Mitsubishi’s small SUV carries a one-two punch of petrol and electric power, but does this combination add up to make sense?
- Seamless combination of petrol and electric power
- Newly included vehicle-to-load (V2L) technology can be useful
- Compact SUV sizing with plug-in hybrid power
- Low charging rates through the Type-2 plug
- Although the plug-in hybrid is new, this car is feeling its age
- Expensive in comparison to non-hybrid variants
2023 Mitsubishi Eclipse Cross PHEV Exceed
Plug-in hybrid vehicles – the automotive equivalent of having your cake and eating it too – are an interesting proposition for Australian buyers.
On the one hand, they make no sense whatsoever. They are expensive and heavy, often have reduced storage space, and the combination of petrol and electric power can leave both feeling compromised.
For others, the numbers can stack up positively. The modest electric driving range could be enough to nullify 95 per cent of your everyday driving, while petrol power kills off any idea of range anxiety. And that higher purchase price can have the real possibility of slashing long-term ownership costs depending on circumstances and driving diligence.
One option in the plug-in hybrid game is this: the 2023 Mitsubishi Eclipse Cross PHEV. Combining a frugality-focussed 2.4-litre petrol engine with a 13.8kWh battery and twin electric motors puts a foot in both camps. Mitsubishi claims 55km of electric driving range (more on that later, though) and a claimed combined fuel consumption of 1.9 litres per hundred kilometres (more on that too).
How much does the Mitsubishi Eclipse Cross cost in Australia?
Exceed is the most expensive Eclipse Cross variant in the range, coming in at $55,990 before on-road costs.
Within the plug-in hybrid range there is an Eclipse Cross ES, from $47,290, while Aspire cuts the difference from $51,240 both before on-road costs.
Exceed picks up leather-appointed seating over the Aspire variant, along with a head-up display, twin sunroofs overhead, heated front seats and steering wheel, and an electric tailgate. There are some other details, like an electrically-adjustable front passenger seat, LED headlights, native navigation, ultrasonic misacceleration mitigation, black headlining and a map pocket to help justify the increase in asking price.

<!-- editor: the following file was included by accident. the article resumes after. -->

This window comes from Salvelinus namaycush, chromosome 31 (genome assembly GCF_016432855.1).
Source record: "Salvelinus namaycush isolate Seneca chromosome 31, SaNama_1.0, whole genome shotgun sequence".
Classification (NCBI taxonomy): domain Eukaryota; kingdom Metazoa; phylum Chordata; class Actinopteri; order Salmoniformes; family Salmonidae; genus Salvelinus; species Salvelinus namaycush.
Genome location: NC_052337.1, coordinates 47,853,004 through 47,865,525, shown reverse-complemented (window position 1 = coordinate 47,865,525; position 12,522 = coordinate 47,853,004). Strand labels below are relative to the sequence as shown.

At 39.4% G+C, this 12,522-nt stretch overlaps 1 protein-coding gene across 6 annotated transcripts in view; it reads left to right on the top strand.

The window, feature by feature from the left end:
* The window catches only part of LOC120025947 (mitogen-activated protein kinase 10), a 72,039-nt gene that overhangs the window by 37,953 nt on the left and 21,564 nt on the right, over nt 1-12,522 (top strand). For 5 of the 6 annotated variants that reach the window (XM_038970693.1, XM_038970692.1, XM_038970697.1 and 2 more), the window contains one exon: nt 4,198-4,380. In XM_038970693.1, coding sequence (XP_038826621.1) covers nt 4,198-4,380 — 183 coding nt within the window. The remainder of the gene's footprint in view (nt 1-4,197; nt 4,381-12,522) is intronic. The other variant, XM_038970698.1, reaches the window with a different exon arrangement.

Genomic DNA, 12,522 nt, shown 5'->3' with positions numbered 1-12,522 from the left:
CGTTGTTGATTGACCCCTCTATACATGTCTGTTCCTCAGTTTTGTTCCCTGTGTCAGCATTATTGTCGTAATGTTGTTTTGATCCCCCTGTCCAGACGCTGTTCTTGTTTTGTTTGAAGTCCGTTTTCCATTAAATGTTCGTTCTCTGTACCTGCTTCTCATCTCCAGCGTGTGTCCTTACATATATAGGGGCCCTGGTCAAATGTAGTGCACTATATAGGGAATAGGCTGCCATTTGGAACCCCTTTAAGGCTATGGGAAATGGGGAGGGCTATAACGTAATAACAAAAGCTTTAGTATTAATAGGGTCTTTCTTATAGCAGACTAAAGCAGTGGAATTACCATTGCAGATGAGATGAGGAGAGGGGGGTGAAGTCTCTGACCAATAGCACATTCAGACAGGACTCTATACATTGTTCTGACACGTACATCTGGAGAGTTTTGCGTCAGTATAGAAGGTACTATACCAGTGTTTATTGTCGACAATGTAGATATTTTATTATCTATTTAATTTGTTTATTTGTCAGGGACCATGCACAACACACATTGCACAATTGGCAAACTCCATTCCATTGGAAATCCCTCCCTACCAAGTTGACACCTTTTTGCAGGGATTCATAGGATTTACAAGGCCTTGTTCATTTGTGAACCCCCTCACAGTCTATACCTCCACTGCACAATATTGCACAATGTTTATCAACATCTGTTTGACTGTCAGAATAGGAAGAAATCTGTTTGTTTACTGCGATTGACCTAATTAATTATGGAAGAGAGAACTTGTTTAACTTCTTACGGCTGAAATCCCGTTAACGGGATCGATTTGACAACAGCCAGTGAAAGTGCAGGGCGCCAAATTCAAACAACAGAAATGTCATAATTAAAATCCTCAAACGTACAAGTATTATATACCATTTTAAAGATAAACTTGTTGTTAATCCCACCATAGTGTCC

Adding in a plug-in hybrid powertrain to any vehicle isn’t a cheap venture. Compared to the similar all-wheel-drive Exceed model without the PHEV goodies – which costs $42,990 before on-road costs – you’re spending an additional $13,000 in this case.
This gets you around 40km of real-world EV driving range, the backup of a 2.4-litre petrol engine, and any combination of both. Looking at lower specification grades, the Mitsubishi Eclipse Cross is Australia’s cheapest plug-in hybrid vehicle.
The Eclipse Cross has also recently picked up Vehicle To Load (V2L) capability, which means the high-voltage battery pack can be used to power regular 240-volt household devices (rated up to 1500 watts).
How much space does the Eclipse Cross have inside?
The Eclipse Cross is a small SUV that offers a decent amount of space in the first and second rows. It’s not overly spacious, but is good enough for the segment.
In comparison to other small SUVs, the Eclipse Cross does feel old. While the model dates back to 2017, which is getting on a bit in automotive terms despite a mid-life update in 2020, the platform underneath runs back to 2005 (where it was used on things like the previous-generation Outlander and Lancer).
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It feels old through the switchgear and general layout, which also means it feels familiar and easy to navigate. The centre console is a decent size, and there are two cupholders. However, the rest of the interior feels both practical and dated.
I found the seating position a bit odd and not particularly comfortable. The seat felt relatively high even at its lowest-slung position, and wasn’t commensurably matched by the available adjustment through the steering column.
The second row is big enough for kids in baby seats, but rearward-facing seats and larger adults would be pushing the relationship in the back. There are no air vents in the second row, and close inspection will reveal a raised floor of this plug-in hybrid model, to fit in the plug-in hybrid batteries and wiring underneath.
The boot measures in at 359L, which is okay for the segment, but the non-PHEV models measure 405L here. There is a decent chunk of space in here taken up by the underfloor area that is used for your charging cables. There’s also a tyre sealant goo puncture repair kit, because there isn’t any space for a proper spare wheel.